Plunderphonics 69/96

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Plunderphonics 69/96
Compilation album by John Oswald
Released April 3, 2001
Recorded 1969—1996
Genre Experimental
Length 2:33:20
Label Fony/Seeland
Producer John Oswald
John Oswald chronology
Grayfolded
(John Oswald & The Grateful Dead)
(1995)
Plunderphonics 69/96
(2001)
Professional ratings
Review scores
Source Rating
Allmusic 5/5 stars link

Plunderphonics 69/96 is a two-CD compilation album by John Oswald. The album compiles most of Oswald's infamous Plunderphonics recordings, including the 1989 Plunderphonic self-released giveway album that ran afoul of the Canadian Recording Industry (CRIA), and the Elektrax promotional EP that had been originally commissioned by Elektra Records. The "69/96" in the title derives from the fact that Oswald created the recordings represented therein between 1969 and 1996. These numbers are also used in the package design to stand in for quote marks around Oswald's "plunderphonics" neologism.

Oswald originally intended to release the album on his own Fony Records imprint, but allegedly was unable to arrange with all the appropriated parties he had quoted in licensing the tracks, and was therefore about to abandon publication when American experimental music group Negativland, who runs their own micro-label Seeland Records, stepped in and released the project independent of Oswald and his licensing deals.

According to a statement he makes the album's interview booklet, Oswald intended Plunderphonics 69/96 to be packaged as a box set so that record stores would be forced to file the album in the more visible and musically diverse box set area rather than in an experimental music section in the back of the record store. Since Oswald's name does not appear on the outside package, the box set would be filed as if Plunderphonics was the artist/group name, thus having it filed between Luciano Pavarotti and Prince.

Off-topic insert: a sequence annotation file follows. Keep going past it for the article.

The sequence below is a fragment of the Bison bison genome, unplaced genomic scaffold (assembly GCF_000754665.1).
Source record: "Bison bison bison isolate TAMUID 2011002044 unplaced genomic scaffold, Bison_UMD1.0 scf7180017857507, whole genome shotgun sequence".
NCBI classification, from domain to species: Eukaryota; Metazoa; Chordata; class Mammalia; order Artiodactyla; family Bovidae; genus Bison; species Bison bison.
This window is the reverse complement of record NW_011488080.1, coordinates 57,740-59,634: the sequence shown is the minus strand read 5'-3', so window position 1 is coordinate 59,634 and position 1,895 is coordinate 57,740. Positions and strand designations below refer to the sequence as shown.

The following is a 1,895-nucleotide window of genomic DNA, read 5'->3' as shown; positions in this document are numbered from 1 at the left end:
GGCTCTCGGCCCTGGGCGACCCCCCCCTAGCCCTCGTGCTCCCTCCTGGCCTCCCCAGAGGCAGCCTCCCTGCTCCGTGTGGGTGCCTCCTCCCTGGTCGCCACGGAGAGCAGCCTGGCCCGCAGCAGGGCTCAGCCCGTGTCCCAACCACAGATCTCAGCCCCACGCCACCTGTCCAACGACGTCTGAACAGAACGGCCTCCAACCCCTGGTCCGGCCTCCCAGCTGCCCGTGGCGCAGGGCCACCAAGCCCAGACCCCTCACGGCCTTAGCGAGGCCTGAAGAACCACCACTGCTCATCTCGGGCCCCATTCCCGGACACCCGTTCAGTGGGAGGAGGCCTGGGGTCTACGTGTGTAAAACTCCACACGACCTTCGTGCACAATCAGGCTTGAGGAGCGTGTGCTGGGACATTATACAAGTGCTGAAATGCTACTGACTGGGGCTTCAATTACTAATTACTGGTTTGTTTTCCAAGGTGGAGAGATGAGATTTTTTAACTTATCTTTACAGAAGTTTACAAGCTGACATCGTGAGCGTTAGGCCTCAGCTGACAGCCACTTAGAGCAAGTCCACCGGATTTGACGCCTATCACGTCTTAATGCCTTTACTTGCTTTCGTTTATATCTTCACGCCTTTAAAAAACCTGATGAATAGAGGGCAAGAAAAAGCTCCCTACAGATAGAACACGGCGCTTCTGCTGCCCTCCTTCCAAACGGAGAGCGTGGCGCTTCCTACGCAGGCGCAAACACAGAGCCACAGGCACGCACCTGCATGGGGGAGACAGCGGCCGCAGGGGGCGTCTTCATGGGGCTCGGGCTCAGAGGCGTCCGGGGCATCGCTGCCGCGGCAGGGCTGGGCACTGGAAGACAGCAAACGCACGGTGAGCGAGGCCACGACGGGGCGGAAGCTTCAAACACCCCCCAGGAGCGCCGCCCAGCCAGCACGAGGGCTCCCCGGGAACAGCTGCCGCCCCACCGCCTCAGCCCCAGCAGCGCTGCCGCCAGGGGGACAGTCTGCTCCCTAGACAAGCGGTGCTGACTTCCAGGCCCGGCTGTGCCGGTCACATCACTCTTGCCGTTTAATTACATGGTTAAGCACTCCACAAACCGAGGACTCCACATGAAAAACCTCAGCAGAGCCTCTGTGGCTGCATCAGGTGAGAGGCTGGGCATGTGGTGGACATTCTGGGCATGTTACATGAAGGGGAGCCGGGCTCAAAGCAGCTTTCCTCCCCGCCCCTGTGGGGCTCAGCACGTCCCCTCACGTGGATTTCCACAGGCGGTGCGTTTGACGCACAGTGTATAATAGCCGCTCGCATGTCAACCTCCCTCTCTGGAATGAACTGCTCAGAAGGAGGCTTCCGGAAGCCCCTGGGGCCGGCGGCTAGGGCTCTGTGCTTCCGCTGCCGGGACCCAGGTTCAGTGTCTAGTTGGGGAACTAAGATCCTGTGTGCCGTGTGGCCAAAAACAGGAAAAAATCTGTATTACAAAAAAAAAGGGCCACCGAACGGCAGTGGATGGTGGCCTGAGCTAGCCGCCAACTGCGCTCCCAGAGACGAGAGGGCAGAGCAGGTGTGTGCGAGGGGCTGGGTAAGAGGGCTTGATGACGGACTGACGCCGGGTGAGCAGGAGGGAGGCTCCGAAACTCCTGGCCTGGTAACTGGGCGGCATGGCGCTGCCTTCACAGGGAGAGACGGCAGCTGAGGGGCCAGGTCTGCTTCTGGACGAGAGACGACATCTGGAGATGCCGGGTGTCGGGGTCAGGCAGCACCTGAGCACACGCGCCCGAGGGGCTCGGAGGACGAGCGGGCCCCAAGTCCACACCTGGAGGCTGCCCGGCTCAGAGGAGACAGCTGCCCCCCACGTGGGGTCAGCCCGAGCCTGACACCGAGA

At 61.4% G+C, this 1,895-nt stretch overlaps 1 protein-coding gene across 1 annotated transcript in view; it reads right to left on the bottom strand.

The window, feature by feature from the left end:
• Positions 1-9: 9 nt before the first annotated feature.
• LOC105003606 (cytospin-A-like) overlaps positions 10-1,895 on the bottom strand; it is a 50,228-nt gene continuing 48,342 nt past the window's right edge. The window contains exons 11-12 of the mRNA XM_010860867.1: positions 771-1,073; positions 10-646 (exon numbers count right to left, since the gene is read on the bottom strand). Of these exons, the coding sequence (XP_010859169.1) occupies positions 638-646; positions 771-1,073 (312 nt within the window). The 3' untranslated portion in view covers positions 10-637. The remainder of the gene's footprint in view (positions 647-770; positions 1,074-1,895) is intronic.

The two discs are categorized and identified as "Songs" and "Tunes". The tracks represented on "Songs" are based on rock and pop music, while the "Tunes" disc has cuts based on classical, jazz and other instrumental music.

The second disc is mastered so that it actually begins with track number 27, rather than track 1. This technical variation nonetheless made it impossible for some Plunderphonics fans, especially those using Apple computers, to either play the second disc on their computer or rip mp3 files for use in digital media devices like the iPod, unless "particular software" identified on the Plunderphonics website at the time was used.

Z24 is an excerpt from Strauss' Also sprach Zarathustra, made by overlapping 24 different orchestra recordings.[1]

Track listing[edit]

"Songs" disc[edit]

  1. "Btls" (1989)
  2. "Power" (1975)
  3. "O'hell" (1990)
  4. "2net" (1990)
  5. "Anon" (1990)
  6. "Vane" (1990)
  7. "Mother" (1990)
  8. "Z" (1990)
  9. "Angle" (1990)
  10. "Way" (1987)
  11. "Sfield" (1980)
  12. "Ebb" (1990)
  13. "Madmod" (1993)
  14. "Brazilianaires Theme" (1996)
  15. "Bday" (1996)
  16. "Philosophry" (1992)
  17. "Cuss" (1988)
  18. "Explo" (1996)
  19. "Sonic Euthanasia" (1994)
  20. "Cyfer" (1992)
  21. "Pretender" (1988)
  22. "Don't" (1988)
  23. "White" (1989)
  24. "Black" (1989)
  25. "Brown" (1989)
  26. "Dab" (1989)
  27. "Case Of Death Part One, Chapters 1-16" (1991)
  28. "Fabulous" (1983)

"Tunes" disc[edit]

  1. "Case Of Death Part Two, Chapters 1-9" (1991)
  2. "Andy (Dang Fishy Riff)" (1977)
  3. "Z24" (1993)
  4. "Net" (1989)
  5. "Birth1" (1989)
  6. "Mist" (1987)
  7. "Barely" (1969)
  8. "Birth2" (1969)
  9. "Prelude" (1990)
  10. "Mach" (1993)
  11. "Barelys" (1969)
  12. "Birth3" (1989)
  13. "Rose" (1988)
  14. "Ten4gv" (1986)
  15. "Debizet" (1991)
  16. "Pocket" (1987)
  17. "Tune" (1988)
  18. "Fold" (1995)
  19. "Mirror" (1988)
  20. "dWig" (1991)
  21. "7th" (1988)
  22. "Lune" (1995)
  23. "Aria" (1989)
  24. "Spring" (1980)
  25. "Discorite" (1996)
  26. "Lovedrops" (1989)
  27. "V&" (1991)
  28. "preLieu" (1991)
  29. "Para D" (1986)
  30. "Rainbow" (1989)
  31. "1001" (1993)

References[edit]

  1. ^ John Zorn (ed.) Arcana, vol.1